Sleep specialists are doctors who diagnose and treat people who have sleep problems. Examples of such doctors include lung and nerve specialists and ear, nose, and throat specialists.
You can find a sample sleep diary in the National Heart, Lung, and Blood Institute’s “Your Guide to Healthy Sleep.”
A sleep study is the most accurate test for diagnosing sleep apnea. It records what happens with your breathing while you sleep.
There are different kinds of sleep studies. If your doctor suspects you have sleep apnea, he or she may recommend a polysomnogram (poly-SOM-no-gram; also called a PSG) or a home-based portable monitor.
PSGs often are done at sleep centers or sleep labs. In some cases, doctors suggest using portable sleep monitors at home.
Home-Based Portable Monitor
Your doctor may recommend a home-based sleep test with a portable monitor. The portable monitor will record some of the same information as a PSG. For example, it may record:
- The amount of oxygen in your blood
- How much air is moving through your nose while you breathe
- Your heart rate
- Chest movements that show whether you’re making an effort to breathe
A home monitor is more convenient & is a good way to “rule out” sleep apnea.
If you have mild sleep apnea, some changes in daily activities or habits may be all the treatment you need.
- Avoid alcohol and medicines that make you sleepy. They make it harder for your throat to stay open while you sleep.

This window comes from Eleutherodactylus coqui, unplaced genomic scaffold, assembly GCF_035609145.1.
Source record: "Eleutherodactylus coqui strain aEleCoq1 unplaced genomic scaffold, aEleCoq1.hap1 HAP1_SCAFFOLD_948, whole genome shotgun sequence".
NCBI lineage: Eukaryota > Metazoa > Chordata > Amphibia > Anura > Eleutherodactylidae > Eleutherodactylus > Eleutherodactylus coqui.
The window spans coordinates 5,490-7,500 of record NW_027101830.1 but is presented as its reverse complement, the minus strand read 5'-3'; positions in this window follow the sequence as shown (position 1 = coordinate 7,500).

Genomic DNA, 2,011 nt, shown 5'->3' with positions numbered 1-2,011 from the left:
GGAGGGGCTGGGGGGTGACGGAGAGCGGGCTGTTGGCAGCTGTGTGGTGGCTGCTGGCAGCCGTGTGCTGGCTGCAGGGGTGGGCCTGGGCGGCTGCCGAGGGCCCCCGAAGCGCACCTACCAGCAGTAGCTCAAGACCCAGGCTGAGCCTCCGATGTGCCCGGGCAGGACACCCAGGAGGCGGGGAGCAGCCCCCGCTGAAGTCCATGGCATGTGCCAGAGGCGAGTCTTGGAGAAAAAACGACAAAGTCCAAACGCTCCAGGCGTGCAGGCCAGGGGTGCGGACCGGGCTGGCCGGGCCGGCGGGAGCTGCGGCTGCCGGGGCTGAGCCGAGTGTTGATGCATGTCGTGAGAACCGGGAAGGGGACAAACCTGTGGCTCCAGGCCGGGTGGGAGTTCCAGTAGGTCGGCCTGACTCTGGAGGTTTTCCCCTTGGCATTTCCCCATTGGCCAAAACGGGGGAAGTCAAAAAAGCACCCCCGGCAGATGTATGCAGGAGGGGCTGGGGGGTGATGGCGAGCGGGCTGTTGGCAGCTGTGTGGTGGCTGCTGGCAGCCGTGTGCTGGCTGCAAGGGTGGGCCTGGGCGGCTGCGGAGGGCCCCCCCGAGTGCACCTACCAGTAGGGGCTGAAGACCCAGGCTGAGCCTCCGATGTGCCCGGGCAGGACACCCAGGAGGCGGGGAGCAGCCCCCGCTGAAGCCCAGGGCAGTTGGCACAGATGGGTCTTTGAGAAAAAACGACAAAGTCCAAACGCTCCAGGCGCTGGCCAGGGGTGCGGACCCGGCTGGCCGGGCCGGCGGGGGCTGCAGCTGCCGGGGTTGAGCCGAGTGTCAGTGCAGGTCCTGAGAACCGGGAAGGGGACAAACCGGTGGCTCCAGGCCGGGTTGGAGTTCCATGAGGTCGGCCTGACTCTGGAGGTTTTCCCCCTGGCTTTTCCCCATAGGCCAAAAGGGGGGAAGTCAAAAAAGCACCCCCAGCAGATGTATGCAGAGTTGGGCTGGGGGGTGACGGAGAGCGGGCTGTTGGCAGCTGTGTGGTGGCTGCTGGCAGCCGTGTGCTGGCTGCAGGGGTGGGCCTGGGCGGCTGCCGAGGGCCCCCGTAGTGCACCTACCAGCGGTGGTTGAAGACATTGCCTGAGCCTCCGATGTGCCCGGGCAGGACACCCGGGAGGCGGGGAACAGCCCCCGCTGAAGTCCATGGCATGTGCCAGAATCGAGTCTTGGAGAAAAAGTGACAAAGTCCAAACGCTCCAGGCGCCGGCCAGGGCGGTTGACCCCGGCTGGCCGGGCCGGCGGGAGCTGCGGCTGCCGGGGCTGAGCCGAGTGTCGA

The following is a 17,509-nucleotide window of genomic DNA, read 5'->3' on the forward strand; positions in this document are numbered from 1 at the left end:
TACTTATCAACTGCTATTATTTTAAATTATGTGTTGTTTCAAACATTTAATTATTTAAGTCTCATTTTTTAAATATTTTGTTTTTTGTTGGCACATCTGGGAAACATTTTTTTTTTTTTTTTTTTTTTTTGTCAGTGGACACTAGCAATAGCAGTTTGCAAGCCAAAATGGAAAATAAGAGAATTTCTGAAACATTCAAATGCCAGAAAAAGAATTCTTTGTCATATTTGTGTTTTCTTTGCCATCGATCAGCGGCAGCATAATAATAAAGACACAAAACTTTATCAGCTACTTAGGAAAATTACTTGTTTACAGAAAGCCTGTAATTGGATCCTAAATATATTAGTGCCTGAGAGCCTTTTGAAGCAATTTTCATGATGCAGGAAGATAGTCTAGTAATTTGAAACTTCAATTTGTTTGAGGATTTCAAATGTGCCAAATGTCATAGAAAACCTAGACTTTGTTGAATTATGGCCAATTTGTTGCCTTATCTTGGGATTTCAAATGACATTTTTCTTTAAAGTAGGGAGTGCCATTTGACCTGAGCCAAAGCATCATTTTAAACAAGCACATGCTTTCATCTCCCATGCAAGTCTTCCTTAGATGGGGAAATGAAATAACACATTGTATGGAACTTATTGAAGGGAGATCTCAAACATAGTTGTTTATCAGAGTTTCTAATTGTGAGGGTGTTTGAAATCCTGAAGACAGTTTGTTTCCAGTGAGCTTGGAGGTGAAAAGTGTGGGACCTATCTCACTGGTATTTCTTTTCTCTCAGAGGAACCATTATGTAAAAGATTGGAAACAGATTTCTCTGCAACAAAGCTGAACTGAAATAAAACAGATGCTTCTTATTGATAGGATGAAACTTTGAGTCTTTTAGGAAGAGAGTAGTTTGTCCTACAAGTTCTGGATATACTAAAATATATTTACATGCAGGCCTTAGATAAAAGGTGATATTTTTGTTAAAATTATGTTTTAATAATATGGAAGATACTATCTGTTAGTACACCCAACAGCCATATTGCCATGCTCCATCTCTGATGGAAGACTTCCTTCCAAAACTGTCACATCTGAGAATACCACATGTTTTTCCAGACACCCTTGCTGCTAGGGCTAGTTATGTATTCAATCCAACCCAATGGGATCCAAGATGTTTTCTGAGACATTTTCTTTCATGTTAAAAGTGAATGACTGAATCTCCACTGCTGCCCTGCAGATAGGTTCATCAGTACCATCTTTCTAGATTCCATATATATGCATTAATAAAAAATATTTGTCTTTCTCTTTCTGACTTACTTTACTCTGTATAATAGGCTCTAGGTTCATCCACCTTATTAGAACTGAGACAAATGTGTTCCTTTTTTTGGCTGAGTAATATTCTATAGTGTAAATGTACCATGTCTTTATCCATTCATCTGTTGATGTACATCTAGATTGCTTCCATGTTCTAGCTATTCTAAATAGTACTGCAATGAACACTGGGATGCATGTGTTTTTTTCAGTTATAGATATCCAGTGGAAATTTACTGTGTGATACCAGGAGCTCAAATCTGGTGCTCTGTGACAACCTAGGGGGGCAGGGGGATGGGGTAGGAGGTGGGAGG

- Lose weight if you’re overweight or obese. Even a little weight loss can improve your symptoms.
- Sleep on your side instead of your back to help keep your throat open. You can sleep with special pillows or shirts that prevent you from sleeping on your back.
- Keep your nasal passages open at night with nasal sprays or allergy medicines, if needed. Talk with your doctor about whether these treatments might help you.
- If you smoke, quit. Talk with your doctor about programs and products that can help you quit smoking.
A mouthpiece, sometimes called an oral appliance, may help some people who have mild sleep apnea. Your doctor also may recommend a mouthpiece if you snore loudly but don’t have sleep apnea.
A dentist or orthodontist can make a custom-fit plastic mouthpiece for treating sleep apnea. (An orthodontist specializes in correcting teeth or jaw problems.) The mouthpiece will adjust your lower jaw and your tongue to help keep your airways open while you sleep.